Determine the prevalence of foot problems in an inpatient population and to describe demographic data, comorbid conditions, and type of footwear worn.
Observational point-prevalence cross-sectional design.
SUBJECTS AND SETTING:
The study setting was a 722-bed licensed hospital in Western Australia. A convenience sampling was used to include adults hospitalized in the study setting during the period of data collection.
A subset of foot questions, guided by a literature review, and input from foot, wound, diabetes, and psychometric researchers and clinicians, was incorporated into the hospital point-prevalence survey conducted annually for nursing safety and quality. Trained nurses collected data during the 1-day survey. Data were analyzed using descriptive statistics and 2-tailed tests; associations between study variables were analyzed.
Two hundred twenty-one patients participated in the survey; a majority (n = 193, 87%) self-reported at least 1 foot problem. More than half (n = 124) reported 3 foot problems and nearly one-third (n = 67) had 5 or more foot problems. Thick nails, damaged nails, and calluses and corns were the most frequently occurring foot problems. Older participants were more likely to have certain foot problems such as calluses and thick nails. Eleven (5%) participants were admitted to the hospital for a foot-related condition.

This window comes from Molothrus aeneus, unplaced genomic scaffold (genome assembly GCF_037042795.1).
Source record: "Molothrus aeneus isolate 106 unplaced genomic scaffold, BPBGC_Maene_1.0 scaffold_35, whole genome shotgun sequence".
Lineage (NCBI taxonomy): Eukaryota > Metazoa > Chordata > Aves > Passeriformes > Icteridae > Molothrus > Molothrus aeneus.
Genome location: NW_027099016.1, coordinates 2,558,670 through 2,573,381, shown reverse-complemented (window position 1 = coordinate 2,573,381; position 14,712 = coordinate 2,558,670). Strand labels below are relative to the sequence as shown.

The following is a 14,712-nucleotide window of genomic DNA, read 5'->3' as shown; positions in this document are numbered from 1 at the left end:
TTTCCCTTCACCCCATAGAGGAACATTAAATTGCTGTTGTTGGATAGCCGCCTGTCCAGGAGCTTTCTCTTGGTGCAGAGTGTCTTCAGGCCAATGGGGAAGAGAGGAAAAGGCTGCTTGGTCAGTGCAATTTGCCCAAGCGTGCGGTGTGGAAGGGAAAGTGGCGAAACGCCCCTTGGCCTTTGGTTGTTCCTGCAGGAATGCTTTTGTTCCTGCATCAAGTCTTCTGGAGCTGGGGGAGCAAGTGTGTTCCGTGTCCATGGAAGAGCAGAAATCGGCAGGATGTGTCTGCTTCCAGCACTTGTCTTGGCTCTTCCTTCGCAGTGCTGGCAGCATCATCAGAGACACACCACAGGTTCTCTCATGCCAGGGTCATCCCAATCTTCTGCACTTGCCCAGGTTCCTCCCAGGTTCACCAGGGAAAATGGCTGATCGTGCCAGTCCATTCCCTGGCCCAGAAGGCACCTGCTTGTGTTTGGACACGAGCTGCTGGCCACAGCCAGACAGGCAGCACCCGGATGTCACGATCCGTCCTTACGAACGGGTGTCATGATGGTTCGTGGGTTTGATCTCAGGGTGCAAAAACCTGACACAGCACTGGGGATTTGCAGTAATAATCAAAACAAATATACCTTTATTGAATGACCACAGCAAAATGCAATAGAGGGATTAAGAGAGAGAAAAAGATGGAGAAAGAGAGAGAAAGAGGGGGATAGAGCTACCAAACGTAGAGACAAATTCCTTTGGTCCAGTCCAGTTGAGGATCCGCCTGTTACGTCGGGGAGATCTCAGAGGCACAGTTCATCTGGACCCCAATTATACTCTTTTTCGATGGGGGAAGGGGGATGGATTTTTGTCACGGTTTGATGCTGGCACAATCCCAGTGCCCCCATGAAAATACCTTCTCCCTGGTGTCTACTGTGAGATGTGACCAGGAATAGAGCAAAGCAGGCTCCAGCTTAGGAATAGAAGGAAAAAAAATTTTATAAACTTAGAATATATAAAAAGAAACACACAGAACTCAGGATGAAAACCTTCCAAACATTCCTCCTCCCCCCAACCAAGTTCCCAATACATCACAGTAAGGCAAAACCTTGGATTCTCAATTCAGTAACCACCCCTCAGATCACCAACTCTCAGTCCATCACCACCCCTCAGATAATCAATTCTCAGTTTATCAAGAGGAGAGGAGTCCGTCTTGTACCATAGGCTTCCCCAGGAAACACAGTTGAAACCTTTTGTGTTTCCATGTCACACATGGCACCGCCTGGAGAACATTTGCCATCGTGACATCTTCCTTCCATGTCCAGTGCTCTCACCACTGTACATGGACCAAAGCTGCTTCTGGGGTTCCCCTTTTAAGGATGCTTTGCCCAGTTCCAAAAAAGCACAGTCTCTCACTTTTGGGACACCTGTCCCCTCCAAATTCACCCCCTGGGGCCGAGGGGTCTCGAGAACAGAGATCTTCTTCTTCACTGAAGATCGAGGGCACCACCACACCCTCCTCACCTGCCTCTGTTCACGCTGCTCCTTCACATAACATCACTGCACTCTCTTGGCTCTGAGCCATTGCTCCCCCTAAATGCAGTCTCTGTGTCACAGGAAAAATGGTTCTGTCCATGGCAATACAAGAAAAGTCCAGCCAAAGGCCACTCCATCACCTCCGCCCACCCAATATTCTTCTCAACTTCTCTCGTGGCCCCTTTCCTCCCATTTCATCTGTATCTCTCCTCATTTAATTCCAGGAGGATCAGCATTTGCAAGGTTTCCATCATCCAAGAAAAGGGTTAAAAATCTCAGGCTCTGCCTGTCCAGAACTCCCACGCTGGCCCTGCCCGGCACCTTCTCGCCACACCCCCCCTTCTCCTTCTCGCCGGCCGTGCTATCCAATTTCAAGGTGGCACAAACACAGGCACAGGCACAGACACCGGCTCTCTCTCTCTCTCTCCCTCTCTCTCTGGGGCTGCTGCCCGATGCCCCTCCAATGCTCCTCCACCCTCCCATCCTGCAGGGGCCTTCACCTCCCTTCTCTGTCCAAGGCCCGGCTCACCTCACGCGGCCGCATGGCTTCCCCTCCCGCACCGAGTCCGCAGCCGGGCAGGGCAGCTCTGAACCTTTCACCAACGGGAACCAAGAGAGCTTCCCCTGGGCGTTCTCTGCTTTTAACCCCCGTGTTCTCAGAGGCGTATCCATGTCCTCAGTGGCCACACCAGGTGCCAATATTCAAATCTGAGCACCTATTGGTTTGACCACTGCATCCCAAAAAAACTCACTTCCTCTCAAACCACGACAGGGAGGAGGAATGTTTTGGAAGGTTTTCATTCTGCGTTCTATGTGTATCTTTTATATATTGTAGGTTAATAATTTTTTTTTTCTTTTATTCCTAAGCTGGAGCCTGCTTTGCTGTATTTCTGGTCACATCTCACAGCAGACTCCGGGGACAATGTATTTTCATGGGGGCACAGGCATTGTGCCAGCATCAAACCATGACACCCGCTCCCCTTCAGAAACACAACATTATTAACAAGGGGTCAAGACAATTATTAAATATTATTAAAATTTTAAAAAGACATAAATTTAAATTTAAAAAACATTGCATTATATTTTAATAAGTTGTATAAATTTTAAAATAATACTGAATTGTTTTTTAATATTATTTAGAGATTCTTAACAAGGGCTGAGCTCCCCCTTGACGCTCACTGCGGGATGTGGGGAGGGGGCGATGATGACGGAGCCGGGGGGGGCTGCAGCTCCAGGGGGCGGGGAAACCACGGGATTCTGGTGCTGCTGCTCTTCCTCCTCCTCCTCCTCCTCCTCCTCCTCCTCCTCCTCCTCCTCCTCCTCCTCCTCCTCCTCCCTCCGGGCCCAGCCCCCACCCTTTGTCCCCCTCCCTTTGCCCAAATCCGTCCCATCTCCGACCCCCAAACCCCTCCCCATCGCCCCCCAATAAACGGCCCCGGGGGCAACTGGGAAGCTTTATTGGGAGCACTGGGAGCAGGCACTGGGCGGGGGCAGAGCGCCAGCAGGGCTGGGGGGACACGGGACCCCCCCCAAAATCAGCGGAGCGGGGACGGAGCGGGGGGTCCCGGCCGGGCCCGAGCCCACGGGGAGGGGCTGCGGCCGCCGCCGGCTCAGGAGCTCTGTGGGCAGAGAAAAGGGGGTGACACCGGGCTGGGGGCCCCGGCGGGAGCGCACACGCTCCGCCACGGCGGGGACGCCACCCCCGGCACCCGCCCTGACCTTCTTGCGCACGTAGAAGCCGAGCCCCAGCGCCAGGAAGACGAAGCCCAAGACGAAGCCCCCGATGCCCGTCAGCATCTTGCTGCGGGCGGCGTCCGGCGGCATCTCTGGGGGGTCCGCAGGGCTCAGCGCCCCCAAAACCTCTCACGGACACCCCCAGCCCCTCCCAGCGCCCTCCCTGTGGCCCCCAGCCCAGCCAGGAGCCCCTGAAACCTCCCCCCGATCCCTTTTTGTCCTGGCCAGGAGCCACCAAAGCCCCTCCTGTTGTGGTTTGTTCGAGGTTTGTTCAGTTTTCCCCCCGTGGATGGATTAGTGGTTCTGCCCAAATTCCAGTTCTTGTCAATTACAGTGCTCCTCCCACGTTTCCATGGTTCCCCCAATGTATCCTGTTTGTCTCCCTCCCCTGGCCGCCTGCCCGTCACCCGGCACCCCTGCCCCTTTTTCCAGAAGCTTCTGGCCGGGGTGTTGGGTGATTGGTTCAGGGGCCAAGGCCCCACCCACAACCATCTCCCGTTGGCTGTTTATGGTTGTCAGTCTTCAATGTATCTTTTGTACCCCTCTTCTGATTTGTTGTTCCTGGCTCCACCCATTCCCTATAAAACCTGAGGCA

The majority of foot problems in our study were found to be minor and not the primary admitting diagnosis. However, even minor foot problems can pose a risk of worsening, especially in high-risk populations such as those with diabetes. Thus, detection is critical in overall patient assessment, and nurses play a critical role in assessment and management of minor foot problems through the delivery of skin and nail care and through collaboration with other professionals who provide specialized foot care.